Vendors are starting to look into swapping large, costly machines for cheaper ones
Take a trip around any large-scale 3D printing service provider and you’ll see banks of high-end 3D print hardware.
These are organisations that thrive on volume and throughput. You’ll also typically find that these are longer standing organisations founded when 3D printing was a secret known only to the educated and experienced few.
Just this month Formlabs launched FormCell, a series of its Form 2 SLA machines combined with a fully automated robotic arrangement to move completed builds through its Wash and Cure stations.
Markforged, which is now in both plastics and fi bre as well as metals, has also published its thoughts on the move to lower-cost machines in multiples.
Its CEO Greg Mark commented in a recent blog post that, “Today’s metal 3D printers are the mainframe computers of manufacturing. They are large, slow and expensive ($500k — 1M).
“In the same way mainframes were disrupted by cloud data centres, largeformat metal printers will be replaced by smaller, low cost machines working-inparallel-print-farms.”
Software infrastructure is key
What’s interesting, particularly with the Formlabs and the Markforged announcements, is the importance of the software aspects.
If these machines are to be used in this manner, the success (or indeed failure) of the systems comes down to the software, which ensures these machines are running constantly. Should errors occur, then they need to be identifi ed and resolved quickly.
Markforged’s Mark, comments: “We have spent the last four years building out a comprehensive cloud-based fl eet management solution called Eiger. There are thousands of Markforged printers churning out parts all over the world — all running with full telemetry, error monitoring, feedback, and analytics.”
Meanwhile Formlabs has built “print job scheduling and error detection, remote monitoring, and part and serial number printing” into its own environment.
At the core of these solutions is the combination of low cost, internet connected sensors and some hard-core data analytics.
Just as with traditional manufacturing, there’s a drive to provide a more dynamic, live environment for factory automation and analytics.
Whether referred to as the Chinese Factory 2025, the more European Industry 4.0 or Industry IoT, having a live production system is one thing, but when you’ve got rapid turnaround machines, often building parts that could each be different, customised and adapted to each customer, it’ll be even more key.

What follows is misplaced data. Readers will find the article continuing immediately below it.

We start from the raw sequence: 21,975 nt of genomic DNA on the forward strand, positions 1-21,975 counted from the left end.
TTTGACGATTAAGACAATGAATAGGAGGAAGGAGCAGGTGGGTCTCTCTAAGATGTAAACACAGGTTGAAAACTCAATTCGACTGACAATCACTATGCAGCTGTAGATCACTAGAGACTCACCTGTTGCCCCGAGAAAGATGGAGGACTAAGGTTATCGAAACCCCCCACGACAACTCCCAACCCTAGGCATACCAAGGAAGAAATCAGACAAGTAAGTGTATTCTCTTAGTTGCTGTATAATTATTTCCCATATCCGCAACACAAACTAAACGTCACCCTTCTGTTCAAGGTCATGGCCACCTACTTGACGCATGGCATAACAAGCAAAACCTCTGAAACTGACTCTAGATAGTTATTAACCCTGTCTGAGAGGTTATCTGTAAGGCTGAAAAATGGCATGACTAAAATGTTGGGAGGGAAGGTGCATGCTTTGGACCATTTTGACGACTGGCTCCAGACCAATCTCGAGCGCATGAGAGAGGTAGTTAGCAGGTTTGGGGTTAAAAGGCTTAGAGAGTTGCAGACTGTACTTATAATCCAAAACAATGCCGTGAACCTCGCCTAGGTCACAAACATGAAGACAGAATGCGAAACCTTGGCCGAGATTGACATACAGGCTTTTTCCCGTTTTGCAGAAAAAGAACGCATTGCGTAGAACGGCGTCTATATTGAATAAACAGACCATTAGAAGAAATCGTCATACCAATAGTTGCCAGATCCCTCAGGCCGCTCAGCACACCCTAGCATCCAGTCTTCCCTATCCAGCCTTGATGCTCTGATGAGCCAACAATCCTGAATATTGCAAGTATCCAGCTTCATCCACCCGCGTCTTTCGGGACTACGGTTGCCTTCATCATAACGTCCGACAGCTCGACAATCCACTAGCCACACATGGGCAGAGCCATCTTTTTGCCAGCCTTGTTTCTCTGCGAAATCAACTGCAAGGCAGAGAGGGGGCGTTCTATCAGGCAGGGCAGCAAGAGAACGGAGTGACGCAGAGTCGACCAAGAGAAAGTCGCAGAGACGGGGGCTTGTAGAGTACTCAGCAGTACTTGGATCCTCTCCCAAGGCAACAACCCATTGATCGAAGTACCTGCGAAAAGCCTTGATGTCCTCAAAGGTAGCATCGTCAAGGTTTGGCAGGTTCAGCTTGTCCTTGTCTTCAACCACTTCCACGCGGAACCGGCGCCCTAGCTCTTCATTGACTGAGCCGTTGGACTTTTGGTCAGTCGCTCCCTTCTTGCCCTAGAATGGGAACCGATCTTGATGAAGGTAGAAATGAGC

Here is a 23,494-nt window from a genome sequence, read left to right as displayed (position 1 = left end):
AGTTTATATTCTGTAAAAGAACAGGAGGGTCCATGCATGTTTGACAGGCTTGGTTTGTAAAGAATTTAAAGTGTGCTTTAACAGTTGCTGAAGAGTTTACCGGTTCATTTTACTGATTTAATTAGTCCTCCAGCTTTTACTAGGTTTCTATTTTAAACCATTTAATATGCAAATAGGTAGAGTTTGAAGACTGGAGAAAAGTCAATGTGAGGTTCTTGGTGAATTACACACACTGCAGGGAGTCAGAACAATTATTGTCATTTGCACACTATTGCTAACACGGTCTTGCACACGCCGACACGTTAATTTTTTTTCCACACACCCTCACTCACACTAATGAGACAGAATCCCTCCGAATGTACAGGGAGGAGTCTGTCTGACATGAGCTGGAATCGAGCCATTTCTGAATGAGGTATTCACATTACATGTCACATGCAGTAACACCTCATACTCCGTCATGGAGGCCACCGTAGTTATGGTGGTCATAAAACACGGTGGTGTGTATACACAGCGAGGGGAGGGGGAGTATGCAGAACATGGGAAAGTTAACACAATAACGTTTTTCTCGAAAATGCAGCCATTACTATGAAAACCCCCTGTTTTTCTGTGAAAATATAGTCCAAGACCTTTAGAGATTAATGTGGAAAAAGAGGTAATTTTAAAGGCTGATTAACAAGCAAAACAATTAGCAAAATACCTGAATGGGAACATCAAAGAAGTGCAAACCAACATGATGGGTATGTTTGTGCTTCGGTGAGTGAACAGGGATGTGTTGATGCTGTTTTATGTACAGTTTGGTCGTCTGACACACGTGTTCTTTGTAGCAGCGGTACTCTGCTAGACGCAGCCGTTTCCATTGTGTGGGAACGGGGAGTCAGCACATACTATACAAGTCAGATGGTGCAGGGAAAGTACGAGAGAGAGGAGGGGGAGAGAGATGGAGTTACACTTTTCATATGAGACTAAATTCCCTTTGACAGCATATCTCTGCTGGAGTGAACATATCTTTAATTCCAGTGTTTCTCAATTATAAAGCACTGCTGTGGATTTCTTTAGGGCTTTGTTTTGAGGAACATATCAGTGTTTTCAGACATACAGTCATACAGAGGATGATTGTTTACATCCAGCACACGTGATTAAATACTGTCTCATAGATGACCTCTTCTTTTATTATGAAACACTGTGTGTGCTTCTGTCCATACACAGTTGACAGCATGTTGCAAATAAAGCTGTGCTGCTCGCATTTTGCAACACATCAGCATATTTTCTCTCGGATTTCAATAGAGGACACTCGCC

Here’s where there’s potential for a startup to come in and disrupt the work already done by the longer term players in the fi eld (whether that’s PTC, Siemens or someone else).
New kid on the block Tulip) is looking to do just this by providing a specific set of tools for industrial automation. In fact, Tulip has linked up with Formlabs for the FormCell and I don’t imagine it’ll be the last.
What of the big costly machines?
The reality is that the large-scale AM machines aren’t going to disappear. After all, large parts will need a large volume machine but what percentage of parts produced can fit inside the volume of a desktop machine? A good proportion I’d bet.
What might start to shift is that this large volume manufacturing can become more accessible for a wider spectrum of potential users. Consider the cost implications of running a third of a million quid’s worth of sintering machine compared to having 10 smaller scale machines at three grand a pop.
If one machine breaks, you can swap it out — probably for less than it’ll cost you to get your honking big machine repaired, and the downtime will be shorter. You’ll have scope to produce in different materials concurrently, or different geometries on different machines.
There will also be potential to rapidly scale up your capability quickly and efficiently. Prior knowledge is immediately applicable — order the new machine, plug it in and away you go.
There’s a lot of potential to the idea — so let’s see where things head, eh?
A new trend is percolating through the additive manufacturing world